"Bus 80" was one of the first buses purchased by the council to replace buses that had run throughout WWII.
Mr Wilson said having the bus out at Gatton would be the first time it would be stored undercover, gleaming in new silver paint.
The society hopes to secure a space for its collection of 16 heritage public transport vehicles, dating from 1948 to 1989, with its eye on a council-owned former hangar at Eagle Farm.
Mr Wilson said the society wanted to found the Brisbane Transport Museum at that location if possible, to showcase the city's transport heritage.
JULY 10 2020 Lockdown Victorians advised to wear masks
New $1b upgrade set to transform Cranbourne line amid construction blitz
Herald Sun July 10, 2020
A mammoth $1 billion upgrade to the Cranbourne line is finally underway, with buses to replace trains during a five-day construction blitz. Here’s how it will change commuters’ trips.
Level Crossing Removal Works at Evans Rd. Part of the Cranbourne Line upgrade.
Level Crossing Removal Works at Evans Rd. Part of the Cranbourne Line upgrade.
A massive $1 billion upgrade to Melbourne’s Cranbourne line is now underway, with buses to replace trains during a five-day construction blitz.
It comes as major work on two level crossings in Melbourne’s west are now due to start sooner than expected.
Commuters travelling along the Cranbourne line this weekend will be ferried on replacement buses until the last train on Sunday as work ramps up on a duplication of the railway.
Crews will build new power, signalling and drainage along one of Melbourne’s busiest rail corridors from Cranbourne through to Greens Rd.
Over the next month, a huge piling rig will also drill foundations for a 400m rail bridge over Abbotts Rd.
Once finished, the line will be able to handle capacity for trains to run every 10 minutes as intended once the Metro Tunnel is completed.
Its expected this will add room for 121,000 extra peak hour passengers every week.
Merinda Park station will also be totally rebuilt as part of the project.
“These projects are vital to get people home sooner and safer in one of the fastest growing communities – and busiest train lines – in Victoria,” Cranbourne MP Pauline Richards said.
Level Crossing Removal Works on the Cranbourne Line upgrade have began
After months of assessment, authorities will also announce on Saturday that crossings at Fitzgerald Rd, Ardeer and Robinsons Road, Deer Park have been fast tracked for removal by 2023.
Boom gates at both sides can be down for 45 per cent of the morning peak despite up to 52,000 vehicles passing through these areas every day.
There have been 18 misses between trains and cars at the two locations since 2012.
The Ardeer crossing will be replaced with a road overpass while crews will dig a road underpass to improve traffic in Deer Park.
Transport Infrastructure Minister Jacinta Allan said Cranbourne line would also be the state’s first train line to be free of level crossings.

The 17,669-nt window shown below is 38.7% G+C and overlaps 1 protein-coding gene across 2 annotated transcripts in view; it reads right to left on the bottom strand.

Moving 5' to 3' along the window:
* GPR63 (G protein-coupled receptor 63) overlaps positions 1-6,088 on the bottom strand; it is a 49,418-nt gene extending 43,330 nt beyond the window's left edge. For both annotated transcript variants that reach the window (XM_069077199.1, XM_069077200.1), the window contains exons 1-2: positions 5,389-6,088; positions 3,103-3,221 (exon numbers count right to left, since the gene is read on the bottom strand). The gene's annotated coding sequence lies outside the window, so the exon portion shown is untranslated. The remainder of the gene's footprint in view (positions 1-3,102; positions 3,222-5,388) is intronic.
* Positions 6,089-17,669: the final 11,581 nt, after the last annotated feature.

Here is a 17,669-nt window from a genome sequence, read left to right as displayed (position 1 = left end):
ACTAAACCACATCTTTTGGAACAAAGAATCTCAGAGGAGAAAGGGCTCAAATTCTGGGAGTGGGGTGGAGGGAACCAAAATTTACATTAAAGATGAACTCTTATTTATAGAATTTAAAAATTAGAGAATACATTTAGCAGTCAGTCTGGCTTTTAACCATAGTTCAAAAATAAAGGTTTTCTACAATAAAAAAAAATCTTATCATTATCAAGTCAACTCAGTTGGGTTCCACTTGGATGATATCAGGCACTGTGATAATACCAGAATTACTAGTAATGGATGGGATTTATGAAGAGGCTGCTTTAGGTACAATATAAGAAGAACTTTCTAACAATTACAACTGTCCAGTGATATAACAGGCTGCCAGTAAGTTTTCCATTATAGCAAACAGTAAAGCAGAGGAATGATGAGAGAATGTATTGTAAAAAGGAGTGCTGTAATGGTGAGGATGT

“We’re delivering the projects that will keep Victorians moving and keep local people in jobs as our state moves through and beyond the pandemic,” she said.
“The Deer Park and Ardeer level crossing removals are just part of a huge suite of major road and rail projects easing congestion, improving safety and making journeys more reliable in our booming western suburbs.”
LEVEL CROSSING REMOVAL’S ‘DISGRACEFUL’ WORK CONDITIONS
TOORAK RD LEVEL CROSSING TO OPEN EARLY
MOTORISTS RISKING LIVES WITH DODGY MOVES ON LEVEL CROSSINGS
Metro Tunnel budget blowout turns costly for taxpayers
* On one hand, stay at home, isolate, distance, but we will take advantage of the quieter times by having lots more workers out on a construction blitz
* This was upgraded in 2008, the usual labor way needing yet another upgrade at a massive cost, should have been done with dual line as this was always known as a growth area.
* I could have sworn the Thompson’s rd upgrade didn’t happen in 2008.
* Yet still, in the safe labor seats of Moonee ponds and Pascoe vale, no works for there. But it’s ok to have the traffic snake out onto Pascoe vale road, causing traffic delays cause dan knows he’s safe in that area
* And still the trains stop at Cranbourne. Desperate need for the railway line to be extended to Wonthaggi. The land is there - use it.
* It's funny how the government has 1b dollars to upgrade the Cranbourne line yet they can't seems to find the money needed to finish the Murray Basin Rail Project.
* Spin, propaganda and outright lies. The line is not being duplicated. Trains are still restricted to 20 min headways. Removing level crossings does great things for motor cars, and nothing for trains or rail commuters. Trains will not be getting commuters home sooner or safer: how does that phrase keep being regurgitated? The spin term 'blitz' simply means that modern engineers can't do anything unless buses replace trains. 40 years ago, engineers could cope.
* This is the first time I've heard anything about the Cranbourne line upgrade costing $1 billion. Where did that figure come from?
* Extend the train line to Clyde while your at. The traffic is ridiculous. Fastest growing suburbs in Australia.